The US presidential campaign is drawing to a close as the country prepares to flock to the polls to add to the millions of postal votes already cast.
Social media companies, wary of a repeat of the reputational damage they incurred after failing to prepare for a barrage of fake news four years ago, have been taking sweeping steps to prevent the same thing happening again.
Here is a round up of some of the steps taken by the following social media networks…
Twitter says after election day candidates won’t be permitted to claim they’ve won the election before a declared result. They also add that candidates can’t tweet or retweet content that encourages interference with the election process.
What will it do if that happens? Well, Twitter says it will direct people to resources with accurate, up-to-date information about the election status.
That sounds like Twitter won’t take down tweets, or even necessarily suppress them; but the tweets will at least be labelled.
Crucially, Twitter gives itself room to manoeuvre if things really kick off, as they vowed to not rule out going further.
Last month, it was reported that ‘break-glass options will be available’ in extreme scenarios. What are those options? Well, Facebook won’t say – but some of these plans include altering news feed algorithms to suppress viral posts that propagate violence or fake news.
Facebook have claimed that they can also deactivate certain hashtags related to misinformation around the election result and they will lower the bar for what they remove.
These techniques are on top of what Facebook is already doing, for example, labelling misinformation on voting. They have also teamed up with Reuters to supply accurate election results on the night and in the days after the election.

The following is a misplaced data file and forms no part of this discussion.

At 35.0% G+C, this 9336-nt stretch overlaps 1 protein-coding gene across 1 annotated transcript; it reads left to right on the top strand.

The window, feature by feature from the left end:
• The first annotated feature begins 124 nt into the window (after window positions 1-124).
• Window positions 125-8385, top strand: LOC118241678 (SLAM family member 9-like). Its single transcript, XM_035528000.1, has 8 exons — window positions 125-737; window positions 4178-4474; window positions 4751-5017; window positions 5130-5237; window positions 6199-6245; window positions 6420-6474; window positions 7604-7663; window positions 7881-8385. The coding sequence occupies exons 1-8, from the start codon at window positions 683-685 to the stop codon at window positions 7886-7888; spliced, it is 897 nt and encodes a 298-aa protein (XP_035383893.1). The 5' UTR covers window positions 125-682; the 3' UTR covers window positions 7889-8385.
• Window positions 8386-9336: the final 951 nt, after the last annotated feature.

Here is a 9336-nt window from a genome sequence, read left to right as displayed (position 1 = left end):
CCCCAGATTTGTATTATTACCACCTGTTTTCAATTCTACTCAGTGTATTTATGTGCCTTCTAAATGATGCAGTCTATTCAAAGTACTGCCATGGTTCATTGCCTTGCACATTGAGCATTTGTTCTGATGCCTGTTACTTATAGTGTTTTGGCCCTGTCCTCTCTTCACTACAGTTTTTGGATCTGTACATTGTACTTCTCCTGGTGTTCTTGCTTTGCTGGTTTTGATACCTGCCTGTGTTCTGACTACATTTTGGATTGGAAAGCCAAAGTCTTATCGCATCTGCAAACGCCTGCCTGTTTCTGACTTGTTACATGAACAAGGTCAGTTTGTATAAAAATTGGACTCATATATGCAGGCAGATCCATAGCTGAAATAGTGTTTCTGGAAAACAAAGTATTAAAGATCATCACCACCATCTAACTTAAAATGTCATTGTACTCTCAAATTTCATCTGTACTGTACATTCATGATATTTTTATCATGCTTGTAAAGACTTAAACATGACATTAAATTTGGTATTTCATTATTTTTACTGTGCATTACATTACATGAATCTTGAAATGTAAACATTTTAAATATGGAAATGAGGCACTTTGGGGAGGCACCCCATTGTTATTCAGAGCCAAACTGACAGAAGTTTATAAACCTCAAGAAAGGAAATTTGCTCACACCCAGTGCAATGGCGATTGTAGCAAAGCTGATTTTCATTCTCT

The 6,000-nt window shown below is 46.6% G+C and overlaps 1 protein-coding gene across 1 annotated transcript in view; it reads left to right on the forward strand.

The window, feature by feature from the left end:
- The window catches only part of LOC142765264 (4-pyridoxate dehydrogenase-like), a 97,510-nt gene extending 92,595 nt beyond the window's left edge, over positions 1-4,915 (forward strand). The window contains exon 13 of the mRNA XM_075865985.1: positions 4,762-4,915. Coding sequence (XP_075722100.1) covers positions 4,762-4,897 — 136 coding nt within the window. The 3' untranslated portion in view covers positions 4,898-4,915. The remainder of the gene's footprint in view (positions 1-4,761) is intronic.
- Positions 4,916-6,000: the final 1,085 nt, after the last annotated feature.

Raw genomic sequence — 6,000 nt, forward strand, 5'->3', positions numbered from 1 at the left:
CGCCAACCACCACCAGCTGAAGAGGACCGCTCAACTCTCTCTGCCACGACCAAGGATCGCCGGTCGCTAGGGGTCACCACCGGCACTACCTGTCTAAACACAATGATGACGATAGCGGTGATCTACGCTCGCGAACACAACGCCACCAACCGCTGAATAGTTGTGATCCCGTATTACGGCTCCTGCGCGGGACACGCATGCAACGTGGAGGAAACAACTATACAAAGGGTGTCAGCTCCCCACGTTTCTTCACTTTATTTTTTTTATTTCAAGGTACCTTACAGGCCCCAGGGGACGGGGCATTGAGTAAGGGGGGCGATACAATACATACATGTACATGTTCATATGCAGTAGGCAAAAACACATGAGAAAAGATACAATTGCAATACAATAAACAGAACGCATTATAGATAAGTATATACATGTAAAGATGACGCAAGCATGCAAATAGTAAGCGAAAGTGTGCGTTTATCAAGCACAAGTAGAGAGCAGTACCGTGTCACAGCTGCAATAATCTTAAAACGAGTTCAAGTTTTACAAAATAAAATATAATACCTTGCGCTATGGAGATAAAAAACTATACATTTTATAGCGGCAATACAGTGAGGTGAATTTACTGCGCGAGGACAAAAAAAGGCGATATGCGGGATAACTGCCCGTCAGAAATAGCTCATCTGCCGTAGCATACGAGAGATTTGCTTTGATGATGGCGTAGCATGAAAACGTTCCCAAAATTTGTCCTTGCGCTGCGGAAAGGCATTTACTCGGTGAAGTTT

Reddit appears to go much further than Facebook or Twitter. It says information that seeks to mislead or misrepresent the election results is not allowed and would be removed from the site.
Reddit also has an entire page committed to what happens after the election. The site will host a series of ‘Ask Me Anything’ events from the day after the election, where voting experts will be on hand to answer questions about the vote and what people can expect in the coming days.
Google and YouTube
Google is reportedly working with the Associated Press (AP)— to provide authoritative election results.
So in the days after the election if you searched for ‘Who won the election?’ – Google search would direct you to AP’s updated results. Google has also said it will pause ads referring to the 2020 election, the candidates or its outcome after election day.
It says it’s done this to limit the potential for ads to increase confusion post-election.
YouTube says it will not allow ‘misleading claims about voting or content that encourages interference in the democratic process’. It will remove content falsely claiming that mail-in ballots have been manipulated to change the results of an election.
That too seems to go a lot further than Twitter and Facebook, as they also say they will enforce pre-existing rules on content that promotes violence.
Snapchat and TikTok
Snapchat is slightly different to other social media companies here, as it doesn’t have a newsfeed as such, so the nature of the platform makes it harder for misinformation to go viral.
Even so, Snapchat says it is reminding its ‘stars’ whose content appears on its ‘Discover’ section not to amplify false information about the election, even unintentionally.
The company has also said it has an internal task-force to ‘vigorously protect our platform from being misused in any way’.
TikTok says it is working with independent fact checkers during the election period and will remove misinformation related to the 2020 election – including the vote itself.
It is also adding an election misinformation option to in-app reporting so that users can flag content.
TikTok said: “In these momentous times, we’re intent on supporting our community as we work to maintain the integrity of our platform.”
In short, all these social media companies are treating the election, and its aftermath, very seriously. We will have to stay tuned over the coming days to see whether these measures have been enough.